This time last year, we had already witnessed two popular uprisings in Tunisia and Algeria, swiftly followed by an Egyptian revolution and further demands for democracy in the Arab world. European countries began to crumble to an inch of economic collapse. In the midst of peaceful protests, violent repressions and a global financial crisis, we eagerly anticipated the royal wedding of the decade – a fairy tale microcosm far from a harsh reality. To say that 2011 was an eventful year seems like somewhat of an understatement and even in retrospect it’s difficult to digest the profound ways in which the political, social and economic landscape of our world has changed in such a short period of time. The intensity of such developments have highlighted the needs of many communities around the world, but one of the things that resonated the most was how involved young people were, and still are, in this remarkable collective desire for change. Little Wing caught up with Aquamarina Adonopolou, an art curator in Dubai who has closely followed the uprisings. Through her experiences, she makes sense of it all and tells us why she thinks art plays a major role in alleviating hardships and giving people a voice.

Aquamarina Adonopolou

Aquamarina was born in Greece but when she was four her parents were expatriated to Zambia. In the thick of her teen years, she returned to Thessaloniki in her homeland and finished high school only to make yet another move to the UK to begin her bachelors in Cultural Studies and Philosophy at Kent University. She decided to take a two year sabbatical after finishing her degree during which she travelled, took a few art classes along the way and interned in prestigious art galleries for experience. It’s easy to tell that she’s a free spirit, somewhat riding the wave as it comes and yet keenly intuitive to opportunities that will open doors for her and allow her to learn more about herself and her passion for art. About her move to Dubai, she says it was purely by chance and the result of a rather impulsive decision. “A friend had just moved here and found out there was a position for an internship at Green Art Gallery where I now work. I packed my bags and 3 days later I was here!” She tells us it's a really exciting time for art in Dubai because it's a culture that is growing exponentially and artists from the region are starting to be critically accepted.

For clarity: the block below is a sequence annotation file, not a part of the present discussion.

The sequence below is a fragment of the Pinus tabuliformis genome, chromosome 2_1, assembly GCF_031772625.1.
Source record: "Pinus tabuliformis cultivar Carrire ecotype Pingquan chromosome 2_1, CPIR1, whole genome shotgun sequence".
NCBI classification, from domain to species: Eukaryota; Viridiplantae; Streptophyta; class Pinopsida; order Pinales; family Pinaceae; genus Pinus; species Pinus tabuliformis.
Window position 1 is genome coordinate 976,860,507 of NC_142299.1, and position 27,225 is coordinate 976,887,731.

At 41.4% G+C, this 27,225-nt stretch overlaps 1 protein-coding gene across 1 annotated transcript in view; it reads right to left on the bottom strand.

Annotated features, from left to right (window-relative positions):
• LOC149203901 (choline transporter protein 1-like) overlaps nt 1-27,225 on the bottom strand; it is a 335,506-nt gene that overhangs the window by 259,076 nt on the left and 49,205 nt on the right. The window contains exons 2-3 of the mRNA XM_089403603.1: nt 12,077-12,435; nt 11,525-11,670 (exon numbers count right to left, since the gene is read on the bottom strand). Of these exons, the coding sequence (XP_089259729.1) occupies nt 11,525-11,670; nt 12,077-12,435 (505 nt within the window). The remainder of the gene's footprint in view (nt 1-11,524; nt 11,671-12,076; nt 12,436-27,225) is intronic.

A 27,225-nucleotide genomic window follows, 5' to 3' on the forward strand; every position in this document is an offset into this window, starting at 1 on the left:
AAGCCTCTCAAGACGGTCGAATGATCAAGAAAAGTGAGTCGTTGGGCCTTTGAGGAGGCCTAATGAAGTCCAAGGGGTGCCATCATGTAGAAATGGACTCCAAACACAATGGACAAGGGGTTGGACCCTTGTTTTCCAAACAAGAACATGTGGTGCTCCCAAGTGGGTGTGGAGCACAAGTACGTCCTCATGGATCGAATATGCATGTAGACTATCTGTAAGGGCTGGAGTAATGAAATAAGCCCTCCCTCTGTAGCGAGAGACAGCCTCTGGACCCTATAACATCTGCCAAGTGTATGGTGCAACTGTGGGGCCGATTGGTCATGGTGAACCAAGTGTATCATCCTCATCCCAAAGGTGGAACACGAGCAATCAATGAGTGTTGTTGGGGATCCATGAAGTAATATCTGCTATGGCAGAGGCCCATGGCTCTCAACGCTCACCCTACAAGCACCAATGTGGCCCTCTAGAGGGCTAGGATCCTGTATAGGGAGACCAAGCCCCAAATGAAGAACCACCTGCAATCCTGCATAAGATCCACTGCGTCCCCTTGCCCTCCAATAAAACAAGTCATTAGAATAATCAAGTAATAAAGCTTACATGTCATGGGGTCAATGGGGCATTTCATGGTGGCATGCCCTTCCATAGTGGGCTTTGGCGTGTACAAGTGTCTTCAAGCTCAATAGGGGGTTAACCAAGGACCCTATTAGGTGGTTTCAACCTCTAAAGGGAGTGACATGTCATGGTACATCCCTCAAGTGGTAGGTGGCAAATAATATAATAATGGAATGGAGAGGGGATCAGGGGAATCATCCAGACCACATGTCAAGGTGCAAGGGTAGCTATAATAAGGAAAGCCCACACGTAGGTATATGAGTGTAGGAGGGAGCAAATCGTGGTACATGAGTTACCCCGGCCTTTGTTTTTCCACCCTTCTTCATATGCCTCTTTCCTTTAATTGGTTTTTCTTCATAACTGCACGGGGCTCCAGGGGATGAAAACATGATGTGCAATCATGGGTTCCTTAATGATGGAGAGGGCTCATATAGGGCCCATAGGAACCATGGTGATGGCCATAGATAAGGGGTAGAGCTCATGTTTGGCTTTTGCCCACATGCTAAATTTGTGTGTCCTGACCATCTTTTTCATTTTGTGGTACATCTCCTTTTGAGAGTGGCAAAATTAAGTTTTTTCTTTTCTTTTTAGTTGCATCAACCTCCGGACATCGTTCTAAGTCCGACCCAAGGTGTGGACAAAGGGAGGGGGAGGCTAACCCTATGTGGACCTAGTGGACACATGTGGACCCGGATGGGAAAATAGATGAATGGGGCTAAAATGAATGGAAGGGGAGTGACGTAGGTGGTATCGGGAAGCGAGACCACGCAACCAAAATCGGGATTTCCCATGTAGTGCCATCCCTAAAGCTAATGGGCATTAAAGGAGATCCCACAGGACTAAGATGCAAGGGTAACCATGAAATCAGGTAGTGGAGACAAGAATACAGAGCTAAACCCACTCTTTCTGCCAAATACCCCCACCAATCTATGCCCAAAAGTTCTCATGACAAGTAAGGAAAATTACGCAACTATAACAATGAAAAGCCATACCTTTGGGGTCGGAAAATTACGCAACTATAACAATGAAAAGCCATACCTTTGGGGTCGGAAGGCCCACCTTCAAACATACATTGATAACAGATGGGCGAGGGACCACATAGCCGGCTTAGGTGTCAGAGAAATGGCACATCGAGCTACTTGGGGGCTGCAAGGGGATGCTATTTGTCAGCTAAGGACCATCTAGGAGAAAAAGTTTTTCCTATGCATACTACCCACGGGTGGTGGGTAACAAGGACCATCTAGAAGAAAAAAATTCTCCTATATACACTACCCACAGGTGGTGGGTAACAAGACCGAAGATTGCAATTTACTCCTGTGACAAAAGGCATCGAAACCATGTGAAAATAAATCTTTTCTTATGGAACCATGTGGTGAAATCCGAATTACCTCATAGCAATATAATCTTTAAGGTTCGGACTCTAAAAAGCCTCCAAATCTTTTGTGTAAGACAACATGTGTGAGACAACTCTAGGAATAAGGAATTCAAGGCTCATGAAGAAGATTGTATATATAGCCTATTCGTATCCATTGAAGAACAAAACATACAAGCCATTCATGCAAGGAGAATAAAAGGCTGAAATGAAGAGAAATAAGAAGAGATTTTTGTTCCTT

Her profession coupled with having had the opportunity to experience different cultures and peoples has without a doubt made her a hugely perceptive individual and she exudes an incredible sensibility. Reminiscing, she tells about her university years in the UK. “The greatest thing I found about England was the tolerance to be whoever you want to be, people really don’t care and there’s an amazing sense of freedom.” Nevertheless, she says that Greece was the best place to be. “It’s great for young people because you can have so much fun, but at the same time there isn’t the drinking culture that you find in England; it’s a lot more laid back.” But is it the same after the mounting economic turmoil that the country has been facing for some time now?